For most of my life, the ancient and All-American rite of football has been somewhat of a mystery to me. Akin to calculus or biochemistry, it’s something I know exists, just not something I’ve ever had the slightest idea how to master nor any sort of burning desire to do so. I’ve been perfectly content to let almost twenty-two years go by without ever really wondering about the sport. Sure, I’ve watched the requisite Super Bowl games during the attendant Super Bowl parties, but as any college student knows, such celebrations don’t usually involve much actual football watching.
That’s why, when my boyfriend invited me to join an afternoon of football-focused male bonding, I was more anxious than excited. Would I be able to follow the game? Would I be able to relate to a bunch of guys getting all excited about passing and punting? Would I be able to keep up with the consumption of beer? And, most importantly, would I be able to keep a straight face during all that hardcore homo-social bonding? Suffice it to say, I was more than a little nervous.
But I was also very excited. While football was never really a big deal where I grew up water polo and swimming, with just a hint of basketball, were much more important in the Malibu of my youth it is still something significant for the larger society in which I live. It’s as American as apple pie and all that. Plus, I’ve spent most of college living with some pretty die-hard football fanatics, who just happen to have structured entire Sunday afternoons around that little leather ball. I guess I always knew that, eventually, I would have to actually sit through all four quarters of a football game.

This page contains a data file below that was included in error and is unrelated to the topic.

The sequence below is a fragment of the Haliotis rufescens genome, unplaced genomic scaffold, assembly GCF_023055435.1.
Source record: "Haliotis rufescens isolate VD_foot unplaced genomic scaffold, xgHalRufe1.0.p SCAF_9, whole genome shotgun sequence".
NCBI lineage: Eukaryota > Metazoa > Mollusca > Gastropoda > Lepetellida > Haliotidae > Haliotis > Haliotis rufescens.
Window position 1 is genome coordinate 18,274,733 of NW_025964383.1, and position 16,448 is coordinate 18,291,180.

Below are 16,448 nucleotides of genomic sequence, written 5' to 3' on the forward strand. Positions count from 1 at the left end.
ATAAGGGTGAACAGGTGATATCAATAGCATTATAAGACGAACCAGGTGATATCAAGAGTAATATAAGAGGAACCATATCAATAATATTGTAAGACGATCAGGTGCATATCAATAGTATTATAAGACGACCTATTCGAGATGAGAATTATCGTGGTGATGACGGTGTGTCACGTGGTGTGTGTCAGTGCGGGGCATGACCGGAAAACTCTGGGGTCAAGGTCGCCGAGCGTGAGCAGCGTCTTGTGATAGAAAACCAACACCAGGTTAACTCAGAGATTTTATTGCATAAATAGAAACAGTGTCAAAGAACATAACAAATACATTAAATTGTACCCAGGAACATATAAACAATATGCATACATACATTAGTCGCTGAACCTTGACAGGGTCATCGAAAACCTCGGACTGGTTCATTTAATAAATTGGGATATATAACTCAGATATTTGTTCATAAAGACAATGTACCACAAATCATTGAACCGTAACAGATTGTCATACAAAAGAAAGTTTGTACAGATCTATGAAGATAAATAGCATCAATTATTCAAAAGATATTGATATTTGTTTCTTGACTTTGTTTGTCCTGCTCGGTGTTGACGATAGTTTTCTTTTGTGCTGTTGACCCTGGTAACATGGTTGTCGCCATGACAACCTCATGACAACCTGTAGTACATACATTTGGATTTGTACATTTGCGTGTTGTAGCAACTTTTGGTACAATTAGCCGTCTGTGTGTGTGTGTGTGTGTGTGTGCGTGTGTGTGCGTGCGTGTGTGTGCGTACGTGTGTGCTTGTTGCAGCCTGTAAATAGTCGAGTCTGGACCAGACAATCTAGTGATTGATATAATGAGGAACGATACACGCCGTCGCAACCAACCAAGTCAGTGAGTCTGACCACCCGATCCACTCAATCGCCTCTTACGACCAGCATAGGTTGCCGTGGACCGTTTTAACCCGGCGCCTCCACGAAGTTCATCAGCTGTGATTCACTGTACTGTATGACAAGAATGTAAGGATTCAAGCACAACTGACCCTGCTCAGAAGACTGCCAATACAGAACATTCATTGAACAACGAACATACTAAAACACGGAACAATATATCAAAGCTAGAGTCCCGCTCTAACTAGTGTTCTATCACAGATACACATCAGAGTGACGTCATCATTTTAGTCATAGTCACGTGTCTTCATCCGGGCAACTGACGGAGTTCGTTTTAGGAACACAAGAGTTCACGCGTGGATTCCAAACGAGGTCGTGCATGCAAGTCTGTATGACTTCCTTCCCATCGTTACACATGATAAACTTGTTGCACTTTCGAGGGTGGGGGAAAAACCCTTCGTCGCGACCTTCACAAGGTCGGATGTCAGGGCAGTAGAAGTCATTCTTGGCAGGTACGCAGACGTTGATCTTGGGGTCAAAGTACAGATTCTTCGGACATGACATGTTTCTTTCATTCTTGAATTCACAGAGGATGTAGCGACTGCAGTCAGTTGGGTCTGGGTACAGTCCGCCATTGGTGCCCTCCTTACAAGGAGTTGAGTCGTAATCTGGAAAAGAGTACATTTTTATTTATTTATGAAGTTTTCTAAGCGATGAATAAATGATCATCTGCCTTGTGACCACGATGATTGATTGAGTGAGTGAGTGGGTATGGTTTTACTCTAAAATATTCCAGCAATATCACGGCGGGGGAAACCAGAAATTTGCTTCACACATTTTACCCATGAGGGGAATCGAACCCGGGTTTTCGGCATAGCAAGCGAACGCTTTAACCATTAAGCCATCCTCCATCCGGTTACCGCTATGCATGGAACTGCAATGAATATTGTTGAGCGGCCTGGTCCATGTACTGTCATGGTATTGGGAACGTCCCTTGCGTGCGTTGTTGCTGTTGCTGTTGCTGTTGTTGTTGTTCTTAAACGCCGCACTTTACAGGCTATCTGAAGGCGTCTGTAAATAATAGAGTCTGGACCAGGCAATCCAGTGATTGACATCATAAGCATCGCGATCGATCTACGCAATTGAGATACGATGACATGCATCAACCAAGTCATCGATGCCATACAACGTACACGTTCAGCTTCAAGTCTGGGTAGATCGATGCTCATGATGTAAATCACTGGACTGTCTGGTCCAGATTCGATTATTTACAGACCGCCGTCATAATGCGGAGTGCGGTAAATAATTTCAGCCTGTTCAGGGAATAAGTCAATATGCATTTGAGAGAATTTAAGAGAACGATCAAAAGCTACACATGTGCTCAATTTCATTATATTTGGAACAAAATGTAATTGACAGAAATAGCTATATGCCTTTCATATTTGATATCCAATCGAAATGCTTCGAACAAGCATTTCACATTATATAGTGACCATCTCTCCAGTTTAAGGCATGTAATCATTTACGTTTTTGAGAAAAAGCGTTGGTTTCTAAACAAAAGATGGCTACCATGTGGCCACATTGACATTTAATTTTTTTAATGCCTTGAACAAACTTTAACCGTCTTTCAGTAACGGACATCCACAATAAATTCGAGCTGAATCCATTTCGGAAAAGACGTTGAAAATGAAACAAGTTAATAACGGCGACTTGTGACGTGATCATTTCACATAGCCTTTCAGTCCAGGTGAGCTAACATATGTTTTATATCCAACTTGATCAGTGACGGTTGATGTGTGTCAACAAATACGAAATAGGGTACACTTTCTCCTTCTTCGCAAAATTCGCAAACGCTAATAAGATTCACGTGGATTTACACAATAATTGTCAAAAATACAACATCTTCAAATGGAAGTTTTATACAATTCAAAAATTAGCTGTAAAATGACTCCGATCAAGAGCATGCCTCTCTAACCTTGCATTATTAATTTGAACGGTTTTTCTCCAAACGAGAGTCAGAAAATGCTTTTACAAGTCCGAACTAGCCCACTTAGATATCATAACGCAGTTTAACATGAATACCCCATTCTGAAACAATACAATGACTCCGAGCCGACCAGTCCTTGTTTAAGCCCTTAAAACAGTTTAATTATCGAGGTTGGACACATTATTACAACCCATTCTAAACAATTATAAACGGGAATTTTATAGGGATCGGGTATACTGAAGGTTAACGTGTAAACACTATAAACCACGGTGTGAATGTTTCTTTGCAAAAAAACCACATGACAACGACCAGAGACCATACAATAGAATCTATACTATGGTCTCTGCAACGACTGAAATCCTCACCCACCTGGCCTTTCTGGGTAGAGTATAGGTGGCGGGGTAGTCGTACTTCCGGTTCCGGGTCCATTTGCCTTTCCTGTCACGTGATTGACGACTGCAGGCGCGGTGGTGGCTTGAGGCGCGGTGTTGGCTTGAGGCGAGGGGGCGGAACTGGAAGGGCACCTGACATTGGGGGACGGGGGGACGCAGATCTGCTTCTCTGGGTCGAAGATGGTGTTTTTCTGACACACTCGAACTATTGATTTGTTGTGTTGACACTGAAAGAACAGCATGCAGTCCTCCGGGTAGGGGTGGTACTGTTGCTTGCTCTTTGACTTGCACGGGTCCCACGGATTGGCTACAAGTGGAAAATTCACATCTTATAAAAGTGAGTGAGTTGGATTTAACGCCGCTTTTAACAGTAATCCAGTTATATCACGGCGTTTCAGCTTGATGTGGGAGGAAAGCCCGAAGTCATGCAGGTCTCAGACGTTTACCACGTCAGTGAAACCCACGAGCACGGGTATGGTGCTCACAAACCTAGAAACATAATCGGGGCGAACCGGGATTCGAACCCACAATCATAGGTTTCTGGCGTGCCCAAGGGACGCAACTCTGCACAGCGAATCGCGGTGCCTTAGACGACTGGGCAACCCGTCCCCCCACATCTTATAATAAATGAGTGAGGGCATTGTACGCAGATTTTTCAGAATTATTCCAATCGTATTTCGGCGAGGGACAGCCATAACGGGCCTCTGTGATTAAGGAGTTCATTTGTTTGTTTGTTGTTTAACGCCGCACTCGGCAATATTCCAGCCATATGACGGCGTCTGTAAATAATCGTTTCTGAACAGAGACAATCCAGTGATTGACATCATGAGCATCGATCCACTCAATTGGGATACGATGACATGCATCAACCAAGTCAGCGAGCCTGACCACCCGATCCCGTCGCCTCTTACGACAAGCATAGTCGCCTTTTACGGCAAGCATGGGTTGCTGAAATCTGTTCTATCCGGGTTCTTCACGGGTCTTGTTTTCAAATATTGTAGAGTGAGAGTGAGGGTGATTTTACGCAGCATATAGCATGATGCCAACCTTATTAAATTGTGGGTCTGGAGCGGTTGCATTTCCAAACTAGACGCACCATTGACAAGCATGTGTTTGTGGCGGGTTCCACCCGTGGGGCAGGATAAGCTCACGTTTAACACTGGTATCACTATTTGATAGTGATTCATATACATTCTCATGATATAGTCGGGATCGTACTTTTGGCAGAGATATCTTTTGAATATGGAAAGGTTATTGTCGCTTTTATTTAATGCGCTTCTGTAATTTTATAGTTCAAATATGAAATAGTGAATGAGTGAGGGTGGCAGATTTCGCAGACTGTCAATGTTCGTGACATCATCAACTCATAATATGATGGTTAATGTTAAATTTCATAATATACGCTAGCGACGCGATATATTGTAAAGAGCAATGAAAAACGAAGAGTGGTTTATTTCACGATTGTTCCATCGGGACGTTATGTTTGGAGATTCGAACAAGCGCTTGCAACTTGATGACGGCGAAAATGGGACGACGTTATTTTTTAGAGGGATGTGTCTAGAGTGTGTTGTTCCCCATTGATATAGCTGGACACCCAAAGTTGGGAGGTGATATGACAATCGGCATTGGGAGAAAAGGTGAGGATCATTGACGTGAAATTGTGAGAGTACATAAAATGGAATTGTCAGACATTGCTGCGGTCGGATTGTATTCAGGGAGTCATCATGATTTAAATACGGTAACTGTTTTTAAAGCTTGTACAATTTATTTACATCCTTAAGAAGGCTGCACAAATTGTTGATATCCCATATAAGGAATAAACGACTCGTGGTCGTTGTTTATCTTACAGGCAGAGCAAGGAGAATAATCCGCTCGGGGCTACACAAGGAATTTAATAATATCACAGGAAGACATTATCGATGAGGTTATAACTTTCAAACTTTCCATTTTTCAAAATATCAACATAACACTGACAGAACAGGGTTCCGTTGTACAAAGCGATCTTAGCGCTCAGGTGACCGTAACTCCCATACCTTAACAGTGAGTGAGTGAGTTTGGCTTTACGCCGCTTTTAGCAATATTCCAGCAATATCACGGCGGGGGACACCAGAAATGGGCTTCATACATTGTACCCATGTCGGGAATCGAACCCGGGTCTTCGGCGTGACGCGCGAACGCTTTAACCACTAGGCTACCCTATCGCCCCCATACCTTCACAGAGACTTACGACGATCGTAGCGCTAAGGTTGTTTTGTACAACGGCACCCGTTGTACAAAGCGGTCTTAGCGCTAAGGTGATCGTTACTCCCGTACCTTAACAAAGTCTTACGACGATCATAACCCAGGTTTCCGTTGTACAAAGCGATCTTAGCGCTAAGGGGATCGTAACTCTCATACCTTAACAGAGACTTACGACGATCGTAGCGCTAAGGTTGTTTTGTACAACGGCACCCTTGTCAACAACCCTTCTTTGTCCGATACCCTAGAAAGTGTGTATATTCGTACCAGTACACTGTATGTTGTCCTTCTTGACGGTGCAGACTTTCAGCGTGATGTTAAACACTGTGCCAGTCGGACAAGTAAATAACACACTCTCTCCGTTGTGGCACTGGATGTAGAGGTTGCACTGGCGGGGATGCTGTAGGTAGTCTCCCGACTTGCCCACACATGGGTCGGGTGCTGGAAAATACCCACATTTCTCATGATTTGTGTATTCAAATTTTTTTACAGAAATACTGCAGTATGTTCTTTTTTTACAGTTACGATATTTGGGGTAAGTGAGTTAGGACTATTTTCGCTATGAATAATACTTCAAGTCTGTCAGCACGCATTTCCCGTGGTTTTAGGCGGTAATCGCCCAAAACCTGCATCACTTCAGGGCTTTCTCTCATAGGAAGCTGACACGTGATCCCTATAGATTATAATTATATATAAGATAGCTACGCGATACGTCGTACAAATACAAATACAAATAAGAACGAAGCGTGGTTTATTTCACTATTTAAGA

That’s why, last Sunday morning, I dragged my derrire to Woodstock’s, plopped myself and my massive latte down in one of their little wooden booths, and settled in for some serious sports viewing. Of course, I only lasted a quarter. After the first twenty minutes, the fact that we had rushed out of bed without taking the time to shower started to bother me, and I decided that I could sacrifice some of my football-watching fun for the sake of washing up and changing out of my pajama pants.
But I did manage to get cleaned up in time to catch the last two quarters of the game. And I even understood most of what was happening, thanks to a long lecture from my boyfriend and his roommate. In the end, I ended up actually enjoying myself quite a bit. Of course, that could have had something to do with the big box of beers we consumed during the game, but I’d like to think it also has a whole lot to do with the company, the atmosphere and, surprisingly enough, the activity. Little did I know that when I came to college a self-righteous drama geek with a penchant for poetry and a deep-seated disdain for all things All-American that I would find myself having so much fun simply watching sports.